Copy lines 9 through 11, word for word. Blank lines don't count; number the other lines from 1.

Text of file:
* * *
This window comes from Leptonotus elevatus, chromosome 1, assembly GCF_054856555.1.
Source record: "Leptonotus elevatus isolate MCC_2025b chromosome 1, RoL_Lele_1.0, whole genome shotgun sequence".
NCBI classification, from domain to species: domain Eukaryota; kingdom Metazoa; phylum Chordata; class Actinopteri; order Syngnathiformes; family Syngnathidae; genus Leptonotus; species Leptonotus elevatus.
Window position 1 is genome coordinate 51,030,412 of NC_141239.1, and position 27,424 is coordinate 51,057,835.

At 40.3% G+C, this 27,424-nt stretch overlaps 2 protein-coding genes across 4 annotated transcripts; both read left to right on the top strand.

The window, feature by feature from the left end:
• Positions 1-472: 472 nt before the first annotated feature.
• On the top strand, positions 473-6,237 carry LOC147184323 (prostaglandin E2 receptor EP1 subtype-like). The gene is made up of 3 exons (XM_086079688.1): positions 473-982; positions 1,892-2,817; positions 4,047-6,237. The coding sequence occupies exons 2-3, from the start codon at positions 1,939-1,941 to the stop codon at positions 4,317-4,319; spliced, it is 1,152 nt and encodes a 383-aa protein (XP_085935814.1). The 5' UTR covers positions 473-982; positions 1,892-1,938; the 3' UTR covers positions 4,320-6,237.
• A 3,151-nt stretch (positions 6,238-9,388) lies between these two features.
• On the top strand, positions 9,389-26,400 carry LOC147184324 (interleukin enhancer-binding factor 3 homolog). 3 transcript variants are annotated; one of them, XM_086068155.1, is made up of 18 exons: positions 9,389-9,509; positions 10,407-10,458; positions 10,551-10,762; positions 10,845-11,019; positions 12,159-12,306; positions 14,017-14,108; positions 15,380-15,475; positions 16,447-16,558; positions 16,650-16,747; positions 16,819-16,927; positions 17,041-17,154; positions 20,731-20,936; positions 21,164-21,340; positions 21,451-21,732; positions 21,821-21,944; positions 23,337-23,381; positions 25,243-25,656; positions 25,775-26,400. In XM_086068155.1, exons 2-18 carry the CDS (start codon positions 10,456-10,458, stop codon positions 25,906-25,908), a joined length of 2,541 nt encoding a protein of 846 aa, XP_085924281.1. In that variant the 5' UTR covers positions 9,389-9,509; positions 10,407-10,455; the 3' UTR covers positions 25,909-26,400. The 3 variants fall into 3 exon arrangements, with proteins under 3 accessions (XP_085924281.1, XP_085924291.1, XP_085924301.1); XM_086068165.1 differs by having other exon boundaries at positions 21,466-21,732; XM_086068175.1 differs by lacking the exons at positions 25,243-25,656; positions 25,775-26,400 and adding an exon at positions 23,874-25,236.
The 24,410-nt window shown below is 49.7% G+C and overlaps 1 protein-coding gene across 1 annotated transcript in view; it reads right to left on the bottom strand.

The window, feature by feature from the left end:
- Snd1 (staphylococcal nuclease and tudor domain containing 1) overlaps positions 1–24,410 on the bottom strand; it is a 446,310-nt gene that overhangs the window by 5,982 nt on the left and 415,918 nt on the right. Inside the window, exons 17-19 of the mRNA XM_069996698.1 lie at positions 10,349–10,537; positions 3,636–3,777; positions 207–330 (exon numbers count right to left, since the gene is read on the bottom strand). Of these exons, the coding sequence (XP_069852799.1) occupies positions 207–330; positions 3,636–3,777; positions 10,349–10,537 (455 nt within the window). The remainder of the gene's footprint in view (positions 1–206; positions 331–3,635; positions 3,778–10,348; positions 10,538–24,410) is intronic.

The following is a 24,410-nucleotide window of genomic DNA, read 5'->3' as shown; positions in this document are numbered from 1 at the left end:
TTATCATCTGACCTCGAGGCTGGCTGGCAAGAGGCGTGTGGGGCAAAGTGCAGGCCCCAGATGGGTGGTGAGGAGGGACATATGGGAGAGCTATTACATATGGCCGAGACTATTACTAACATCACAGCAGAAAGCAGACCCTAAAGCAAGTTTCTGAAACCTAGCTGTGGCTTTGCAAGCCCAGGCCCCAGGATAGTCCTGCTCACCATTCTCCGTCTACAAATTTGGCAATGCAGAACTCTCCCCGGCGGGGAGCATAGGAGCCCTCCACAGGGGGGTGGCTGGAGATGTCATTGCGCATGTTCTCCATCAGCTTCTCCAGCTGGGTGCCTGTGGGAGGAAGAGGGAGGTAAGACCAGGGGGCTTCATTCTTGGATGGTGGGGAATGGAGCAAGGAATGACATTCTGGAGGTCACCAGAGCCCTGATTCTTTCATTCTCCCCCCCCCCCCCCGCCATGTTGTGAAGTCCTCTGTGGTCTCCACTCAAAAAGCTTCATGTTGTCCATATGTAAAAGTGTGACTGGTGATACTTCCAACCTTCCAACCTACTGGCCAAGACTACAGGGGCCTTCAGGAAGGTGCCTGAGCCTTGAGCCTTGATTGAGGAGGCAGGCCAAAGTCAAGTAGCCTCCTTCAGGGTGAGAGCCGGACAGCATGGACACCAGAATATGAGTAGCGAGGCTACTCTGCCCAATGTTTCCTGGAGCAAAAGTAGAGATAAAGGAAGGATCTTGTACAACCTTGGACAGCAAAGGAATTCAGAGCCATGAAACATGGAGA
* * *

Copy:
• A 3,151-nt stretch (positions 6,238-9,388) lies between these two features.
• On the top strand, positions 9,389-26,400 carry LOC147184324 (interleukin enhancer-binding factor 3 homolog). 3 transcript variants are annotated; one of them, XM_086068155.1, is made up of 18 exons: positions 9,389-9,509; positions 10,407-10,458; positions 10,551-10,762; positions 10,845-11,019; positions 12,159-12,306; positions 14,017-14,108; positions 15,380-15,475; positions 16,447-16,558; positions 16,650-16,747; positions 16,819-16,927; positions 17,041-17,154; positions 20,731-20,936; positions 21,164-21,340; positions 21,451-21,732; positions 21,821-21,944; positions 23,337-23,381; positions 25,243-25,656; positions 25,775-26,400. In XM_086068155.1, exons 2-18 carry the CDS (start codon positions 10,456-10,458, stop codon positions 25,906-25,908), a joined length of 2,541 nt encoding a protein of 846 aa, XP_085924281.1. In that variant the 5' UTR covers positions 9,389-9,509; positions 10,407-10,455; the 3' UTR covers positions 25,909-26,400. The 3 variants fall into 3 exon arrangements, with proteins under 3 accessions (XP_085924281.1, XP_085924291.1, XP_085924301.1); XM_086068165.1 differs by having other exon boundaries at positions 21,466-21,732; XM_086068175.1 differs by lacking the exons at positions 25,243-25,656; positions 25,775-26,400 and adding an exon at positions 23,874-25,236.
The 24,410-nt window shown below is 49.7% G+C and overlaps 1 protein-coding gene across 1 annotated transcript in view; it reads right to left on the bottom strand.